Summary (Masterplots: Revised Category Edition, British Fiction Series)
Dermot McDermot lived in the most pleasant homestead in the County of Dublin. He was a serious, slight man of twenty-five years, taking after his Quaker mother more than his Irish soldier father except in his intense love of Ireland and everything Irish.
Dermot’s nearest neighbors were James O’Brien, Lord Glenmalure, and his daughter Connaught. They lived in a rather forbidding-looking house that the country people insisted on calling Jimmy the Hangman’s House. James O’Brien had been a violent rebel in his youth, but he had found it to his advantage to make his peace with the English. Becoming Lord Chief Justice of Ireland, he was responsible for the hanging of many Fenians.
When Glenmalure was stricken on the bench, he was forced to retire. When his condition became worse, he called in doctors from Dublin and then England. One doctor told him that he would live a month, certainly no more than five weeks. Then he secretly sent off a letter to John D’Arcy, Dermot’s cousin, son of an old friend called Tricky Mick. Dermot thought D’Arcy a twister; Connaught’s father said he had merely made a youngster’s mistake. Glenmalure knew John D’Arcy was devious but ambitious; he also knew that he might make his way in politics with Connaught’s money and Hangman Jimmy’s backing. In his remaining weeks, Glenmalure made contacts for D’Arcy and married him to Connaught. Glenmalure knew Dermot wanted to marry Connaught but would not...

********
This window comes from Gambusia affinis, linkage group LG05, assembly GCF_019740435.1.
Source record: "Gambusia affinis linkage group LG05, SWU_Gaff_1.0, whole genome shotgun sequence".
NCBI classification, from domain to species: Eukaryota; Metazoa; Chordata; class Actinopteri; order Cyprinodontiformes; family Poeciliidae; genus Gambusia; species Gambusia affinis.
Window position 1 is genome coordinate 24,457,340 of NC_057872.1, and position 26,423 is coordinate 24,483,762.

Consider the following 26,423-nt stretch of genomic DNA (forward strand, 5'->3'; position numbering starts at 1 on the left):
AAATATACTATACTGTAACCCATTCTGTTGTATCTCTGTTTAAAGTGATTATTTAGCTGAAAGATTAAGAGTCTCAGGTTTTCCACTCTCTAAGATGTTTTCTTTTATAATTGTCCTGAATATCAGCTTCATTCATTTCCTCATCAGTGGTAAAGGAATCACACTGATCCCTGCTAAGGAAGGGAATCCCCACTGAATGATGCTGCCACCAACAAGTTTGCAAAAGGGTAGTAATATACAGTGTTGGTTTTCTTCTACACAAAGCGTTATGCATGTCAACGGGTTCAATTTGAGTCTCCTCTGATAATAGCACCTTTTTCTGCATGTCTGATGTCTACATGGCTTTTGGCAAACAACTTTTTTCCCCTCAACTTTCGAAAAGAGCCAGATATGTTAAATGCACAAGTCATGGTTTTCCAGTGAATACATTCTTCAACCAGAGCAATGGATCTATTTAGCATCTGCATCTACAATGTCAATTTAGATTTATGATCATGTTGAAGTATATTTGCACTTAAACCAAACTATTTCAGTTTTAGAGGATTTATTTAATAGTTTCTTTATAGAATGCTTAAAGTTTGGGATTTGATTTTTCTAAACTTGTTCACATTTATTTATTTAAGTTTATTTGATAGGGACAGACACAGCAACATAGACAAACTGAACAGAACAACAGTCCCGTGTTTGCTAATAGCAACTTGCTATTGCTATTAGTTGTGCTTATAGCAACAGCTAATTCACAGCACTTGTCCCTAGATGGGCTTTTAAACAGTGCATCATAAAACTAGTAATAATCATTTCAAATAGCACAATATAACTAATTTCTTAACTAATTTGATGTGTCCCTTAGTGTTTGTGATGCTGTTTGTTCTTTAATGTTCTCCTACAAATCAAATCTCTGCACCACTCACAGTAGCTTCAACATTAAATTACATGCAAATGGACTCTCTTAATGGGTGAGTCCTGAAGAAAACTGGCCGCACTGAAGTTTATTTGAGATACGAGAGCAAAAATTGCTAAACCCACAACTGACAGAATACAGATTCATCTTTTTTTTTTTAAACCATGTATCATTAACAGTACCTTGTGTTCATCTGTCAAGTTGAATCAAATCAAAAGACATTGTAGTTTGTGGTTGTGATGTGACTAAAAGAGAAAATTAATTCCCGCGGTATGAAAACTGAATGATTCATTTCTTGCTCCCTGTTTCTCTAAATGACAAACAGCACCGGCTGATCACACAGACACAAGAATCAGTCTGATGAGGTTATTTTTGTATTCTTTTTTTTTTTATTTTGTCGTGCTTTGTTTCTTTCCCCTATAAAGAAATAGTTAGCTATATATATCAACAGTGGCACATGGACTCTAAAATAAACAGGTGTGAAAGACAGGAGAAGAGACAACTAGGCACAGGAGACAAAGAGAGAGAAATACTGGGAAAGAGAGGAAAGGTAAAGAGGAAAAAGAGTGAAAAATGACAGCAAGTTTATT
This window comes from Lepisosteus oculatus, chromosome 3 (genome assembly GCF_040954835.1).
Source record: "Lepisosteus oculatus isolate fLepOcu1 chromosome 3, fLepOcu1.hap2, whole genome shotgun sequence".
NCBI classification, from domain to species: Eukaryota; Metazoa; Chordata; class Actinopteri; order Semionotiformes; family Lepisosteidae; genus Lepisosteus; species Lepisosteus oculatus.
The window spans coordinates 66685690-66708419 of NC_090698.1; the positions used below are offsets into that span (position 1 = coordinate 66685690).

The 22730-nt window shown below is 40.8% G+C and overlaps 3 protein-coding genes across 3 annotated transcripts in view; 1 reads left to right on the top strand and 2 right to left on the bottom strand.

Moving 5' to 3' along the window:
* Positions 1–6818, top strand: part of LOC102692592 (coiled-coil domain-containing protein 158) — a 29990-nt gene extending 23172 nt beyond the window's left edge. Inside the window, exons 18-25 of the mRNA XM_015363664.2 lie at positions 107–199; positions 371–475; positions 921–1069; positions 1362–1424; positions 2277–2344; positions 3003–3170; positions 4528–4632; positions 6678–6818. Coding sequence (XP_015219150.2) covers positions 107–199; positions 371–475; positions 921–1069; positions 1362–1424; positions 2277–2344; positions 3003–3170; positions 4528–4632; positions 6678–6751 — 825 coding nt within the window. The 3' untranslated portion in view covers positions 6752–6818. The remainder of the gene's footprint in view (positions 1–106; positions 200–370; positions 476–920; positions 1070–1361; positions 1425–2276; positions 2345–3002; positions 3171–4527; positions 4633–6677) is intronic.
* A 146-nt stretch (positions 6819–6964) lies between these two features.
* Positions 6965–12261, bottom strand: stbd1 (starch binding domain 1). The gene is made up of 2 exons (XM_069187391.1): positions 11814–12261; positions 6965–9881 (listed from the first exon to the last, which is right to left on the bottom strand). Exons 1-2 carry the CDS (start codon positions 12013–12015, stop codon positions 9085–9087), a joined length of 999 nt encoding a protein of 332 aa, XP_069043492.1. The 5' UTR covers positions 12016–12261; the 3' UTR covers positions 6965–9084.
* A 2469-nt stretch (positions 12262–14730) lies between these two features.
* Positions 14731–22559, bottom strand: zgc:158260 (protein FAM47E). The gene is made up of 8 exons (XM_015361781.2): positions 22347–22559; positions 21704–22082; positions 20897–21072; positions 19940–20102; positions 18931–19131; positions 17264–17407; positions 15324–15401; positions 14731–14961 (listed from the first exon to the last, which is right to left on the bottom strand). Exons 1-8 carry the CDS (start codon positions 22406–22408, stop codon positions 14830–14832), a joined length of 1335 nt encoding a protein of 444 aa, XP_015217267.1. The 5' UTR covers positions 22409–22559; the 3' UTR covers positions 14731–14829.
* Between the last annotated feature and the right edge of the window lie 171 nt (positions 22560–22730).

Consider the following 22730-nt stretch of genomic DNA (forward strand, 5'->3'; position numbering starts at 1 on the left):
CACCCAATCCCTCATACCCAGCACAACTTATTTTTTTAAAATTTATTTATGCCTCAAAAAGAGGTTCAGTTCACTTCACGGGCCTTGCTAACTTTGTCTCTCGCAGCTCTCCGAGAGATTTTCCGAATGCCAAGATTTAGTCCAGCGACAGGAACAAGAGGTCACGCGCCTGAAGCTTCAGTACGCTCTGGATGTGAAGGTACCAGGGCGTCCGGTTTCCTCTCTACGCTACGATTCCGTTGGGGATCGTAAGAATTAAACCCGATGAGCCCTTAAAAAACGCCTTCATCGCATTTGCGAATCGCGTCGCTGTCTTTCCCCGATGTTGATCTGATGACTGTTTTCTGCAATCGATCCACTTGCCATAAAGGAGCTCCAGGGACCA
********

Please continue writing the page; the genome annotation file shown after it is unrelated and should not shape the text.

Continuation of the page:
(The entire section is 1228 words.)
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